How to Make Chicken Broth From Carcass

Homemade chicken broth makes an excellent base for soup or an enticing addition to salad, not to mention making the ideal present for friends and family members alike!

This recipe produces both chicken stock and bone broth, which are both simmered longer for maximum flavor. Both types can be stored in the refrigerator before being heated back up for consumption later.


A delicious chicken broth can be produced by combining the carcass from roasted or cooked chicken with various aromatic vegetables such as garlic, onions, celery, and carrots, along with garlic. Once combined, this mixture should simmer slowly for several hours so that the gelatin and collagen found within its bones dissolve into liquid and create a flavorful broth with rich gelatinous textures and aroma.

Chicken broth is not only delicious as a soup base, it is also packed full of essential proteins, minerals, and nutrients that support overall wellness. Furthermore, drinking it when sick can speed recovery by replenishing lost electrolytes more rapidly – providing much-needed relief quickly.

To prepare this easy recipe, place the chicken carcass in a large stockpot, cover it with water, and add onion, celery, and carrots before bringing it to a boil over medium heat and reducing it to simmer for around two hours before straining and discarding solids. When finished, strain out and refrigerate immediately before freezing into smaller glass jars or freezer bags with half an inch left for expansion space – label and date!


For an easy solution, place chicken carcasses and vegetable scraps in a large pot with plenty of water, cover, and simmer. Strain out after several hours and use as desired; I like using homemade chicken broth in recipes such as Oktoberfest Stew, Zesty Mexican Chicken Stew, and Simple Lemony Chicken & Vegetable Soup.

If you don’t have access to a chicken carcass, an alternative would be purchasing a rotisserie bird and asking your butcher for any bones and scraps (these usually cost around $3). Roast these in the oven before adding additional depth of flavor with the Maillard reaction.

Once the stock has cooled down, strip any meat from the chicken and store it in a container in your fridge (perfect for chicken salad or to add to salad greens). To speed up thawing times when ready to use it again, freeze the stock in glass jars, leaving 1/2-inch head space at all times so it thaws faster when defrosted from its frozen state.


A whole chicken carcass contains the perfect combination of meat, bones, and cartilage to make an indulgent broth rich in collagen – similar to making bone broth (although simmering may take longer, and some recipes call for adding organ meats such as heart and gizzard for extra flavor).

Add chicken, skin, carcass, carrots, celery, onion, bay leaves, peppercorns, and herbs into a large lidded saucepan along with 1.5ltr cold water and bring slowly to a simmer.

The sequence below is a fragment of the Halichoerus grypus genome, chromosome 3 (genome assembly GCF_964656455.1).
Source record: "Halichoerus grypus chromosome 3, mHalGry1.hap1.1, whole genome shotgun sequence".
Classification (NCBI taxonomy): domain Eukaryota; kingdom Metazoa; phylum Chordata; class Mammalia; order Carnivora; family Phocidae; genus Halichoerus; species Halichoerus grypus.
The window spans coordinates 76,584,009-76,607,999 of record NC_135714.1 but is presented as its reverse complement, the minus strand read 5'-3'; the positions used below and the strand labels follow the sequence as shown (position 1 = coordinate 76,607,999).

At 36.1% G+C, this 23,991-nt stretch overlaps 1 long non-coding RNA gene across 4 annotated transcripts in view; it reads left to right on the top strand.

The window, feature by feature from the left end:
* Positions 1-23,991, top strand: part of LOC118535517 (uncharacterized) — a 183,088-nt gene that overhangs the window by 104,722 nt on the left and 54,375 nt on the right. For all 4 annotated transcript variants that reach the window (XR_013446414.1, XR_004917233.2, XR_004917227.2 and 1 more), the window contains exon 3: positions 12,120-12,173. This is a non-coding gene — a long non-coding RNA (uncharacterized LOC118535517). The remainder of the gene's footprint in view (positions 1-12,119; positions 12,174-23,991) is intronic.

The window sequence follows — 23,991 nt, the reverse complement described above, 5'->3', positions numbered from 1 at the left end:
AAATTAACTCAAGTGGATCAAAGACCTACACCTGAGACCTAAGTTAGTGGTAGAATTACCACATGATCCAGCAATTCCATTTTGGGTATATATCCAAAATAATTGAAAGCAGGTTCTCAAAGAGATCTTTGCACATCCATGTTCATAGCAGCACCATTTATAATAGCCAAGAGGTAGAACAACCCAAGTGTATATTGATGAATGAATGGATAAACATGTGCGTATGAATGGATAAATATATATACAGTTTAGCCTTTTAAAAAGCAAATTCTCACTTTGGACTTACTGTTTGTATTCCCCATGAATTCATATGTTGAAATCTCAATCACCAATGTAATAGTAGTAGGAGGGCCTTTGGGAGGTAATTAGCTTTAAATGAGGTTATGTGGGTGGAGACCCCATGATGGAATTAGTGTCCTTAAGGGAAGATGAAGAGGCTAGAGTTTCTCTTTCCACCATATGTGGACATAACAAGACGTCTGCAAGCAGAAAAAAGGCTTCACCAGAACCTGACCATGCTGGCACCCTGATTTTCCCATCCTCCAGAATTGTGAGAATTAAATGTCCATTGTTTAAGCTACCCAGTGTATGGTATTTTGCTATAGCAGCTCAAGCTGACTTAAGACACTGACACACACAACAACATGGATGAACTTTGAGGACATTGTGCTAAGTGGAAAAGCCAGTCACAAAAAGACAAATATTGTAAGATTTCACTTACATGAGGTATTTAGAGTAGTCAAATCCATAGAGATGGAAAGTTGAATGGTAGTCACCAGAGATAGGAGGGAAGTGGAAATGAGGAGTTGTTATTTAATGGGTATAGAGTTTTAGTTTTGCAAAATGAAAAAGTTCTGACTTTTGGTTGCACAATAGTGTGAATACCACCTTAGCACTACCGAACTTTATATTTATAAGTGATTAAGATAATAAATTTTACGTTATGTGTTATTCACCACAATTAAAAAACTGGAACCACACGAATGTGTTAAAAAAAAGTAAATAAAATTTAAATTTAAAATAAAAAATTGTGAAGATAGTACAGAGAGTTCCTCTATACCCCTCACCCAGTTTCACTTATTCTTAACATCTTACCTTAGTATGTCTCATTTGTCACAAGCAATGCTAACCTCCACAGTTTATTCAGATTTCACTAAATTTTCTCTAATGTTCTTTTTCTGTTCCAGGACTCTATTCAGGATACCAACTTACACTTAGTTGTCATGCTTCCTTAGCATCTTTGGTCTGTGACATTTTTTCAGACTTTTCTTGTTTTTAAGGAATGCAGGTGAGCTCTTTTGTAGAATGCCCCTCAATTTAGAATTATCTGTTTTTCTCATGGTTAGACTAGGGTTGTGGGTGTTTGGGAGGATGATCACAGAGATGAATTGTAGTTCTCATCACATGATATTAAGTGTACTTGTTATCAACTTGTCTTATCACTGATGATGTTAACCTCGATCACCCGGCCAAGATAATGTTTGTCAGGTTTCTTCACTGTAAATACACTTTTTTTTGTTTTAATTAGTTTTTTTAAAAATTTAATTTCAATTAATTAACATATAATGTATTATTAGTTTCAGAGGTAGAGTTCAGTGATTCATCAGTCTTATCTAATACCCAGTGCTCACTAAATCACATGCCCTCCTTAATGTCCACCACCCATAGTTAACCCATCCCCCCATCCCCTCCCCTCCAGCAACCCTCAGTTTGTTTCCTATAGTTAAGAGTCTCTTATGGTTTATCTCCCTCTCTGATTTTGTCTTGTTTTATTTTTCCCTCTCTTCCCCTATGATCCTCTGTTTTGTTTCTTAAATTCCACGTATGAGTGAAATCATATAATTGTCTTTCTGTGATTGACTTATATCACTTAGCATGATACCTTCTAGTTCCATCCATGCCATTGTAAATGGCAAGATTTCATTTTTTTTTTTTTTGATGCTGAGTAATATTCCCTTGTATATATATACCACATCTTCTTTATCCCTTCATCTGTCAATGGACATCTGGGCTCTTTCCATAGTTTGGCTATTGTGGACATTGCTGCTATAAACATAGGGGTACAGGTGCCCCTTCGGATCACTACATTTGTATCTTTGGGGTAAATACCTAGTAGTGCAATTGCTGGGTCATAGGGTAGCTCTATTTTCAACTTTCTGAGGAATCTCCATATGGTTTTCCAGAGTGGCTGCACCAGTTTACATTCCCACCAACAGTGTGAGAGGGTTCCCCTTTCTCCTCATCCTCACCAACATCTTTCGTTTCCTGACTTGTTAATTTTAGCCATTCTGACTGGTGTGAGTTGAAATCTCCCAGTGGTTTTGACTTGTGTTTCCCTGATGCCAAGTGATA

Submerge ingredients in water for 3 hours. Remove foam that rises to the surface as necessary and stir occasionally to make sure all the ingredients remain submerged.

Cool before straining through a fine mesh sieve and discarding solids before seasoning with salt to create 8 cups (2 quarts) of homemade broth that can be refrigerated and consumed within four days or frozen and used up to three months later – divide into freezer-safe containers leaving half an inch headspace and label before placing back in the fridge to thaw overnight before refrigerating again!


Chicken carcasses may seem daunting at first, but their delicate structure makes for easy dissection and reduces food waste (hearts, gizzards, carrot tops, onion peels, and celery bottoms that would typically be sent to landfill or compost bin will become the foundation for an aromatic broth). While you could make this recipe whenever leftover roast chicken is lying around, saving it for when there are enough bones from a whole bird or large pile is far more effective for creating maximum flavorful broth!

Place chicken bones, skin, vegetables, and seasonings into a large stockpot with enough water to cover. Bring to a simmer, skimming away foam as necessary before simmering, partially cover for 4 hours minimum before tasting, and adjust seasoning as necessary. Cool the broth before straining it through a fine mesh strainer into an airtight container in your fridge, or store it for later use in freezer-safe Ziploc bags or jars.


Transforming a chicken carcass into a rich, homemade broth is a culinary art. Follow our simple steps to extract every bit of flavor and nutrients, creating a versatile and comforting chicken broth that elevates your soups, stews, and dishes to new heights.

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